The longer-term context shows activity in 2024 to date is significantly higher than pre-pandemic levels.  Sales are up more than 40% compared to the 2017-2019 average for the same months (chart 3).  By contrast, for the wider market this metric shows no change.

February saw significant improvements in activity across the prime London lettings market, and annual rental growth also increased slightly after four months of falls.

The number of newly agreed lets in February increased by 14.2% compared to a year earlier and was 48.7% below the pre-pandemic February average (table 1).  New instructions rose last month by 17.6% on an annual basis, but the figure remained 42.0% below the average 2017-2019 February level.  Across prime London there were 48.1% more properties on the market to let at the end of February than a year earlier, but that figure is 25.3% lower than at the end of February 2020.

Annual rental growth across prime London rose slightly in February, to 3.4%, taking values to 26.7% above their 2017-19 average.  After four months of falling growth it will interesting to see if rents stabilise as we move through the year.

Data on discounts and reductions suggest that more balance is returning to the lettings market.

The all-time lows for both discounts and price reductions were recorded in Q3 2022, indicating demand significantly outpacing supply.  Since then, these metrics have fallen back closer to pre-pandemic levels.  The average discount in February was 4.2%, compared to the low of -0.5% (i.e. a premium to asking rent) in September 2022.  And 35.1% of properties were reduced before being let, compared to the low of 10.1% in July 2022.

Commenting on the findings, Nick Gregori - Head of Research at LonRes - says: “Once again, the sentiment in the market has been a little more positive than the story told by the latest sales data.

“Agents are telling us they are busy and while we are recording deals being agreed, there seems to be slow progress from offer to exchange which means actual transaction figures remain muted.  February saw sales volumes fall by 2.7% compared to a year earlier, standing in line with the longer term average.  Stock on the market for sale is growing steadily, with 7.5% more properties available at the end of February than a year ago.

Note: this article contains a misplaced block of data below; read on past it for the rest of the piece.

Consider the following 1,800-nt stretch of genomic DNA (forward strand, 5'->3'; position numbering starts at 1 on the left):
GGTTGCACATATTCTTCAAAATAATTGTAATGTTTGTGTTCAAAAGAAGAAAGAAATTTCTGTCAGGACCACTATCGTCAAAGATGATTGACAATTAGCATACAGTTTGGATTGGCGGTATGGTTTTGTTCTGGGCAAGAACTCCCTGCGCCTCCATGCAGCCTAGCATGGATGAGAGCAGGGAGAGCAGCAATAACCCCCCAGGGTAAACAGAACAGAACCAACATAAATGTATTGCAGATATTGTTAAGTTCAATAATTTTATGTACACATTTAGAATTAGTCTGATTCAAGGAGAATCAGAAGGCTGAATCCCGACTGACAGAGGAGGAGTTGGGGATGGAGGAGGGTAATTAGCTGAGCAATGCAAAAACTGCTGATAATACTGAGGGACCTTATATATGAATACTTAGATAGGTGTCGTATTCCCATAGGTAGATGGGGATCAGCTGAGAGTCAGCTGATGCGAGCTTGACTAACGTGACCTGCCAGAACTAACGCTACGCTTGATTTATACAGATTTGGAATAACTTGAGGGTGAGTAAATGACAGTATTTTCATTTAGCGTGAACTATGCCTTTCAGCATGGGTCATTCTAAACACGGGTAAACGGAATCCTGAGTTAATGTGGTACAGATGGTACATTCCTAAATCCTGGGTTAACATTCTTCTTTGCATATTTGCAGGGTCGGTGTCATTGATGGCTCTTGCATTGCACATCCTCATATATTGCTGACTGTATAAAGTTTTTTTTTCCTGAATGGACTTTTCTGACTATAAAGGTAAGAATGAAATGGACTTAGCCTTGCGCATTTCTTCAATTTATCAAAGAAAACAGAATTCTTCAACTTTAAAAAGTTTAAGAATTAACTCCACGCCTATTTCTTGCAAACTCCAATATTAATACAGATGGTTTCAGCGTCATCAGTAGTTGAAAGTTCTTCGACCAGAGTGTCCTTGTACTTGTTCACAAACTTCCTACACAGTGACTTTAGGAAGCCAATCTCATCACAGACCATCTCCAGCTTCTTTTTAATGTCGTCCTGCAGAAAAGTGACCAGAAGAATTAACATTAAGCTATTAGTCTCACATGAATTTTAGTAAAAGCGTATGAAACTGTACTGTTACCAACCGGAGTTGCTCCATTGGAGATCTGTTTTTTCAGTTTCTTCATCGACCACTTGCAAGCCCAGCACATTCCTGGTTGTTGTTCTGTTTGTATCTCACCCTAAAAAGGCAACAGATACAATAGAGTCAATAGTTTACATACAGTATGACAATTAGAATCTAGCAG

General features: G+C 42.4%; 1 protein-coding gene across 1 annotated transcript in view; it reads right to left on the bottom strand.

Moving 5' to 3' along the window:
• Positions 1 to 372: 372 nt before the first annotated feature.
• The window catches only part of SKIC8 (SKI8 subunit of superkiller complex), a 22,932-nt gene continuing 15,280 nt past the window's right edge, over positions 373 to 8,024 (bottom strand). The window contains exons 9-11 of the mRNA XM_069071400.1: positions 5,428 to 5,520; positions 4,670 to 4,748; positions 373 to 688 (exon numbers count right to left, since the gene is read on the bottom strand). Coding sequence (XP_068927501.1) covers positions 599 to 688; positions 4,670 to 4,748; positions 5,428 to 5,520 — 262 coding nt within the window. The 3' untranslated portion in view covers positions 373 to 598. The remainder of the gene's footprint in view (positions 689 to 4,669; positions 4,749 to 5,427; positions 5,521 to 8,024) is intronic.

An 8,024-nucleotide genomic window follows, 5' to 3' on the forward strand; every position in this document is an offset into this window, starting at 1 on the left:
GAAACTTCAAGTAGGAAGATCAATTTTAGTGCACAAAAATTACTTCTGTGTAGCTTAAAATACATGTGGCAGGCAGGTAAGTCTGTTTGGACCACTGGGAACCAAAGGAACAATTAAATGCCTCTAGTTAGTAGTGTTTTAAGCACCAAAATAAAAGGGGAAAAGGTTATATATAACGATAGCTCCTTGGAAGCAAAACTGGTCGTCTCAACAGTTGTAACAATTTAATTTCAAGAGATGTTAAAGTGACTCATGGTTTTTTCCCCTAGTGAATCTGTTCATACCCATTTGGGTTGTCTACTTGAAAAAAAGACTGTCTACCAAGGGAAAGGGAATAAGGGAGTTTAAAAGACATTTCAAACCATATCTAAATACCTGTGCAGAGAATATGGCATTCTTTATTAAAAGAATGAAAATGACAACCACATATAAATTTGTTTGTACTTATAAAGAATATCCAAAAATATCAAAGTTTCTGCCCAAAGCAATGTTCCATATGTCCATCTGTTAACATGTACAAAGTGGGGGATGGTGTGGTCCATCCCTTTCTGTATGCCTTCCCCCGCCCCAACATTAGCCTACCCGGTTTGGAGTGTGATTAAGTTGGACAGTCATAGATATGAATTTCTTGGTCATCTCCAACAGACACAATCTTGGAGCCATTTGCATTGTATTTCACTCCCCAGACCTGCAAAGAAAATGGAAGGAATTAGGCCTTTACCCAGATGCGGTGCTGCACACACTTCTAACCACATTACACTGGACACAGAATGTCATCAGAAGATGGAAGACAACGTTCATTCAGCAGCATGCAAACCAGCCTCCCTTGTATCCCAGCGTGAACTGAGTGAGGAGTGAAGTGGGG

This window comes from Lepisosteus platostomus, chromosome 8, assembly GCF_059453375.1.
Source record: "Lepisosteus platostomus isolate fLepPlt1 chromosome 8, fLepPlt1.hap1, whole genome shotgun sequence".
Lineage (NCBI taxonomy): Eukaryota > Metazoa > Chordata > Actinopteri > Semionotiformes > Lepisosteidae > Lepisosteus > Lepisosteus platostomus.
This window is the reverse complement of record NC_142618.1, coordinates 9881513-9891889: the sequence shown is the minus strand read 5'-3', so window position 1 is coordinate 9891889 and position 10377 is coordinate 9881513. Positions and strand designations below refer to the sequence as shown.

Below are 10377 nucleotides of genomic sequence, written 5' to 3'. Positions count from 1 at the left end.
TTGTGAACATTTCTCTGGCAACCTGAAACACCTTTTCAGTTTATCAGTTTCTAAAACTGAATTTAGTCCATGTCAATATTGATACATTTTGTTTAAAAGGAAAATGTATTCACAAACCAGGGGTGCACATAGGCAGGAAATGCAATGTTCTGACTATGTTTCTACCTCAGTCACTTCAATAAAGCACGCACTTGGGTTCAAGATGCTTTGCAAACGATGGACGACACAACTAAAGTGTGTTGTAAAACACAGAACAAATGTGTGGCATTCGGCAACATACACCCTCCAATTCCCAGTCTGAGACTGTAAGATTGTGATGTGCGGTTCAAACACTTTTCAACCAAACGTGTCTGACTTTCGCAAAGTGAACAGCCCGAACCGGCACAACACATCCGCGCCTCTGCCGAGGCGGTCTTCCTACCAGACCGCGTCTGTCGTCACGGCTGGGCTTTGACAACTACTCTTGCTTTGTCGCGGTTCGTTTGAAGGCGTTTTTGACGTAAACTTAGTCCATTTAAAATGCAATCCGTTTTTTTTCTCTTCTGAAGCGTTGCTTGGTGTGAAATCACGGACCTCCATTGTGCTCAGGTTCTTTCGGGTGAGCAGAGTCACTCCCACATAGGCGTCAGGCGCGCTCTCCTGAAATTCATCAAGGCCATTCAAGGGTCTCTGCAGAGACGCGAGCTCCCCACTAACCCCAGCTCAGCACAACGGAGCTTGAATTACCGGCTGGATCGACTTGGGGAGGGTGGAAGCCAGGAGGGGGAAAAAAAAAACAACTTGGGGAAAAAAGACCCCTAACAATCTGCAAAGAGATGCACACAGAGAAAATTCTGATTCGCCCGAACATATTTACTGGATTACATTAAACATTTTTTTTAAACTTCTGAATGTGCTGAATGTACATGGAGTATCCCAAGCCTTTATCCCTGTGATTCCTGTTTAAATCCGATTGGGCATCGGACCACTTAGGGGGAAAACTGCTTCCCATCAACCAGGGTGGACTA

“Values fell again in February, with average achieved prices down by 7.8% on an annual basis.  This takes prices back to early 2014 levels.  Other metrics such as discounts, reductions and time on the market are all broadly in line with long-term trends, suggesting that the market is operating ‘normally’.

“The most positive sales story remains the £5m+ market, where activity is still significantly ahead of the typical levels recorded from 2017-2019.  February saw 4.2% more transactions than the same month last year but new instructions are also increasing, and at a faster rate.  8.4% more sales listings in February than last year on top of the big jump in January means that available stock in this market has grown by 26% over the past 12 months.

“The Budget on 6 March saw some relatively minor tweaks to property taxation – on holiday lets, multiple dwellings relief, and capital gains – plus the abolition of ‘non-dom’ status.  This came too late to impact our February data so we will have to wait and see if there is any immediate impact, but it seems unlikely that the sum total of the changes will shift the dial for either supply or demand in the prime London property market.

“The lettings market has been supply-constrained for a long time, but so far this year there are emerging signs of new instructions picking up.  Stock on the market has grown by almost 50% compared to a year ago.  Annual rental growth appears to have stabilised at around 3.5% after a few months of falls. And our discount and price reduction metrics are moving back towards what would be considered more ‘normal’ levels.”